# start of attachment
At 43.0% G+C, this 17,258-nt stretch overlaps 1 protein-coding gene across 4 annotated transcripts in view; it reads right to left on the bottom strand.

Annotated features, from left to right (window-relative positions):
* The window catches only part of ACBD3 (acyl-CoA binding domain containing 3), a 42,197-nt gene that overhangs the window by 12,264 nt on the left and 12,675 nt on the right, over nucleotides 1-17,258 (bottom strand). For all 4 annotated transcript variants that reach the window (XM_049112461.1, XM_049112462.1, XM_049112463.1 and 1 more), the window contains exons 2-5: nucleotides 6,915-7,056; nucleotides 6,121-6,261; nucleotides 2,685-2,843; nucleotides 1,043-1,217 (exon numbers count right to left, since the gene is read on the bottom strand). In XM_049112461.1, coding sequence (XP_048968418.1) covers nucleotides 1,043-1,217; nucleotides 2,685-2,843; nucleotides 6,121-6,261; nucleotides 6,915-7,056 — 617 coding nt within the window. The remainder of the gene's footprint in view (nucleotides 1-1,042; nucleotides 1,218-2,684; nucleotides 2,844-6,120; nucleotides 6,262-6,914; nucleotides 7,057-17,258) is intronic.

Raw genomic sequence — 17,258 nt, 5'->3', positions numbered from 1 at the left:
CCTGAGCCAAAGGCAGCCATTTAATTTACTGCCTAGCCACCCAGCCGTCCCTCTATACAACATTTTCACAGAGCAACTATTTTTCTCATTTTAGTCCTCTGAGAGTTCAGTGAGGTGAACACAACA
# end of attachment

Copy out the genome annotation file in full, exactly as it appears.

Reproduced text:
At 43.0% G+C, this 17,258-nt stretch overlaps 1 protein-coding gene across 4 annotated transcripts in view; it reads right to left on the bottom strand.

Annotated features, from left to right (window-relative positions):
* The window catches only part of ACBD3 (acyl-CoA binding domain containing 3), a 42,197-nt gene that overhangs the window by 12,264 nt on the left and 12,675 nt on the right, over nucleotides 1-17,258 (bottom strand). For all 4 annotated transcript variants that reach the window (XM_049112461.1, XM_049112462.1, XM_049112463.1 and 1 more), the window contains exons 2-5: nucleotides 6,915-7,056; nucleotides 6,121-6,261; nucleotides 2,685-2,843; nucleotides 1,043-1,217 (exon numbers count right to left, since the gene is read on the bottom strand). In XM_049112461.1, coding sequence (XP_048968418.1) covers nucleotides 1,043-1,217; nucleotides 2,685-2,843; nucleotides 6,121-6,261; nucleotides 6,915-7,056 — 617 coding nt within the window. The remainder of the gene's footprint in view (nucleotides 1-1,042; nucleotides 1,218-2,684; nucleotides 2,844-6,120; nucleotides 6,262-6,914; nucleotides 7,057-17,258) is intronic.

Raw genomic sequence — 17,258 nt, 5'->3', positions numbered from 1 at the left:
CCTGAGCCAAAGGCAGCCATTTAATTTACTGCCTAGCCACCCAGCCGTCCCTCTATACAACATTTTCACAGAGCAACTATTTTTCTCATTTTAGTCCTCTGAGAGTTCAGTGAGGTGAACACAACA